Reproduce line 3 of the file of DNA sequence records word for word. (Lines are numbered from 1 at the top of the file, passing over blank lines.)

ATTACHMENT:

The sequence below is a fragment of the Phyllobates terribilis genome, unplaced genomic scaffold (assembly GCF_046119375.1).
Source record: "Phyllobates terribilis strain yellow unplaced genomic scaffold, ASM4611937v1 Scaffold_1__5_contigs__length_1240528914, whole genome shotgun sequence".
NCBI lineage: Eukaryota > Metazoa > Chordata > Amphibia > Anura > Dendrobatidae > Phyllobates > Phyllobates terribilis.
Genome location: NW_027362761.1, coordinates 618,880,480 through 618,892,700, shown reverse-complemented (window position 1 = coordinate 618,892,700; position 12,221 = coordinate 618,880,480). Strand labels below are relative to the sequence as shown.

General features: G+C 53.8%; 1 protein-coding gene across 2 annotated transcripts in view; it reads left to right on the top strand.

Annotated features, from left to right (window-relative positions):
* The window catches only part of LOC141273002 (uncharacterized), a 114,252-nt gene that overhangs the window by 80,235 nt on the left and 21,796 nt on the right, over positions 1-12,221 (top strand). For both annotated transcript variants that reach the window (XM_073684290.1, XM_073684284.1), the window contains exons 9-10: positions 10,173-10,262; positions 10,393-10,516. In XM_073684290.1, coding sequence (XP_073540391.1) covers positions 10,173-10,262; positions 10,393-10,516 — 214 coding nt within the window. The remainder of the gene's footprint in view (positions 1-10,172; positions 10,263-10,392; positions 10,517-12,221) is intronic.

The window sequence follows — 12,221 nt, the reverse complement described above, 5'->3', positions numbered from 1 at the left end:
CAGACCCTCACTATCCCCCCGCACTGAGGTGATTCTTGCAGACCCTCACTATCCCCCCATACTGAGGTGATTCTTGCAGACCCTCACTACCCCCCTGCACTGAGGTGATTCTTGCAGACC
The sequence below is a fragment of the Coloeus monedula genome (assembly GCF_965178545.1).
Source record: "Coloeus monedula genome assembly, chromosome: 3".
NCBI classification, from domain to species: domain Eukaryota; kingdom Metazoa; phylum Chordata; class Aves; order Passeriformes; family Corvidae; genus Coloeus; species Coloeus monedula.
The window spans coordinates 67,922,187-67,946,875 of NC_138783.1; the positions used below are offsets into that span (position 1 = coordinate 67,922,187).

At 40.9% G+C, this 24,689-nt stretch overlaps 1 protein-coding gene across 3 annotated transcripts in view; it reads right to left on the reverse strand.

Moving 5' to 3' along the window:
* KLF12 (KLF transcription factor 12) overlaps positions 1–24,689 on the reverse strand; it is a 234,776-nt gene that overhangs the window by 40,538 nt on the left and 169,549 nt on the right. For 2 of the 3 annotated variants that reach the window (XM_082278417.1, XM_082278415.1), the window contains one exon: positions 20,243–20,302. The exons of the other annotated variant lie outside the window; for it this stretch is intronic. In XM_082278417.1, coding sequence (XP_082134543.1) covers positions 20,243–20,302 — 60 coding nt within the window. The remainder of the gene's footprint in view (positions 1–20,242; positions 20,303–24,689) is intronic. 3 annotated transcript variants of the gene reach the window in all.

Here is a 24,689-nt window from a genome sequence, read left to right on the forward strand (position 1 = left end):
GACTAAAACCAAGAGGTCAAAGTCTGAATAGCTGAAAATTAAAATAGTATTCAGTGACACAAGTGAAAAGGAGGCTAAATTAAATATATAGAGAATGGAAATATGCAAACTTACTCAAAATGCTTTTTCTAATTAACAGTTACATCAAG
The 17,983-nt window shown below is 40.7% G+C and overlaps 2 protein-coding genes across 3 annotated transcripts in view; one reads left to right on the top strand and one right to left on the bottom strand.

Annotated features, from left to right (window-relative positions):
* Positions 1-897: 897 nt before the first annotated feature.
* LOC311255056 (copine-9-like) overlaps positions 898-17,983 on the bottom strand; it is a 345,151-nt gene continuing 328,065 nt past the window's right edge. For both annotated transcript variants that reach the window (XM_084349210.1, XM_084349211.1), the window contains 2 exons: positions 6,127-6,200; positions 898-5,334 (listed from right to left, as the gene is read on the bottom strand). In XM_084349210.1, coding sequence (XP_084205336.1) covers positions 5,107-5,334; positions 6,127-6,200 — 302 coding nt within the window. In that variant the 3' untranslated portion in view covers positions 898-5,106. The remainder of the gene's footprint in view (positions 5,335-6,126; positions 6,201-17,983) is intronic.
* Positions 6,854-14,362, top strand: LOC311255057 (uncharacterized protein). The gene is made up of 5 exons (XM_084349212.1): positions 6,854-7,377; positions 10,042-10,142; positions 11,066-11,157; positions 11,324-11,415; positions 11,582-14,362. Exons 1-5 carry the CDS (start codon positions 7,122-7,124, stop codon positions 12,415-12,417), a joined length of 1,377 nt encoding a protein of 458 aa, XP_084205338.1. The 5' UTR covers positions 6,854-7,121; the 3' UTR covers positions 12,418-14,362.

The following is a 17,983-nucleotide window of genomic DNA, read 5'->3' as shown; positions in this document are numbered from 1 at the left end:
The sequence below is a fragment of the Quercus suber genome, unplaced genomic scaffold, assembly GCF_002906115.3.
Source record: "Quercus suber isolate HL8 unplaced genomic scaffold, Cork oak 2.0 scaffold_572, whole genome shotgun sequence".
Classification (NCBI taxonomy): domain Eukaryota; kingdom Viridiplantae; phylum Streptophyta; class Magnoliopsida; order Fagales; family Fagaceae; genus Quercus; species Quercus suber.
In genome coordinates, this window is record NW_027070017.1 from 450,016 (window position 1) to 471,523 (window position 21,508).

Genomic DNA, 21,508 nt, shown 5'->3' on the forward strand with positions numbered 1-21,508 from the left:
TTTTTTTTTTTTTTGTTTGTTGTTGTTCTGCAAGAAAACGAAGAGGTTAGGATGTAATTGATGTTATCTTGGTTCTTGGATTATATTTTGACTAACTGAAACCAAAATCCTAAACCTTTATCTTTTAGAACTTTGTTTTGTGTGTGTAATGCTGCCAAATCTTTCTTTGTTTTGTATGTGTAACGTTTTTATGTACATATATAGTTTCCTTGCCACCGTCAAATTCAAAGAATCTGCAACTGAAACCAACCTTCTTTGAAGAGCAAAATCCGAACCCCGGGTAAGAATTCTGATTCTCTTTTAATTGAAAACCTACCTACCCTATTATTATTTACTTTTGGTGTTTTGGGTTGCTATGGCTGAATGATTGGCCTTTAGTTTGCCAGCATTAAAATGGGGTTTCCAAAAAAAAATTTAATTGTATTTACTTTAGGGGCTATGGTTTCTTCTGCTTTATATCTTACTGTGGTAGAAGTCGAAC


NCBI lineage: Eukaryota > Metazoa > Chordata > Amphibia > Anura > Dendrobatidae > Phyllobates > Phyllobates terribilis.